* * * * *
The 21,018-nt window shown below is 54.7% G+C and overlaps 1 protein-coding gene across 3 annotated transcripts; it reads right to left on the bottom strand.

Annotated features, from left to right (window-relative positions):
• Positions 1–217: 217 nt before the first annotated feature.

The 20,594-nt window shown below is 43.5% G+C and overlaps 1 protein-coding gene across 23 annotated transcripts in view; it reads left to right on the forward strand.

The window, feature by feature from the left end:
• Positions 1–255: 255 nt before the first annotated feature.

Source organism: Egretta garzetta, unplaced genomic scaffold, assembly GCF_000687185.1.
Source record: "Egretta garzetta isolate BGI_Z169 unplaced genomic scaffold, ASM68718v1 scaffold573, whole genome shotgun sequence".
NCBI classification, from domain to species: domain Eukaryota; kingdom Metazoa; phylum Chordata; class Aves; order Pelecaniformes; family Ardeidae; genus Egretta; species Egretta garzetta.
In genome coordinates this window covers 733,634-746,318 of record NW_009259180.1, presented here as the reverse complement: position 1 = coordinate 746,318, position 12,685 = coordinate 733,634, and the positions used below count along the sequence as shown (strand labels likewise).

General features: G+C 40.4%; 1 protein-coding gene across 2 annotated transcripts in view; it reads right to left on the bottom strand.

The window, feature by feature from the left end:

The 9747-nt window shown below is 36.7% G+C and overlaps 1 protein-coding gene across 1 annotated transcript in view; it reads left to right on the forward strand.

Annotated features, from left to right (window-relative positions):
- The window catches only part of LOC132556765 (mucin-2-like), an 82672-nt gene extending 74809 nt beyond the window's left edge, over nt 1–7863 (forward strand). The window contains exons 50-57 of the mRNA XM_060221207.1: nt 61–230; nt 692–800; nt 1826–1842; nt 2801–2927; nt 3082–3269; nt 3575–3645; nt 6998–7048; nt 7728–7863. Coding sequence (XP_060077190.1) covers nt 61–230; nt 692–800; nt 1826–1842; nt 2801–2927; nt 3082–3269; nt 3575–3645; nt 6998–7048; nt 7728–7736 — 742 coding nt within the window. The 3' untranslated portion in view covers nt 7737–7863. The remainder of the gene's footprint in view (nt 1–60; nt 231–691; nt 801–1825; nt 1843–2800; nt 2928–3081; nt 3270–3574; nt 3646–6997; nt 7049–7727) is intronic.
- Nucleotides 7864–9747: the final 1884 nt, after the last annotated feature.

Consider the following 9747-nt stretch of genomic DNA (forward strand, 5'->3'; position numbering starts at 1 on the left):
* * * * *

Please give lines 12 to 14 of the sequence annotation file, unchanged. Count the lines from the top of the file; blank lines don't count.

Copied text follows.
The window, feature by feature from the left end:

The 9747-nt window shown below is 36.7% G+C and overlaps 1 protein-coding gene across 1 annotated transcript in view; it reads left to right on the forward strand.

Annotated features, from left to right (window-relative positions):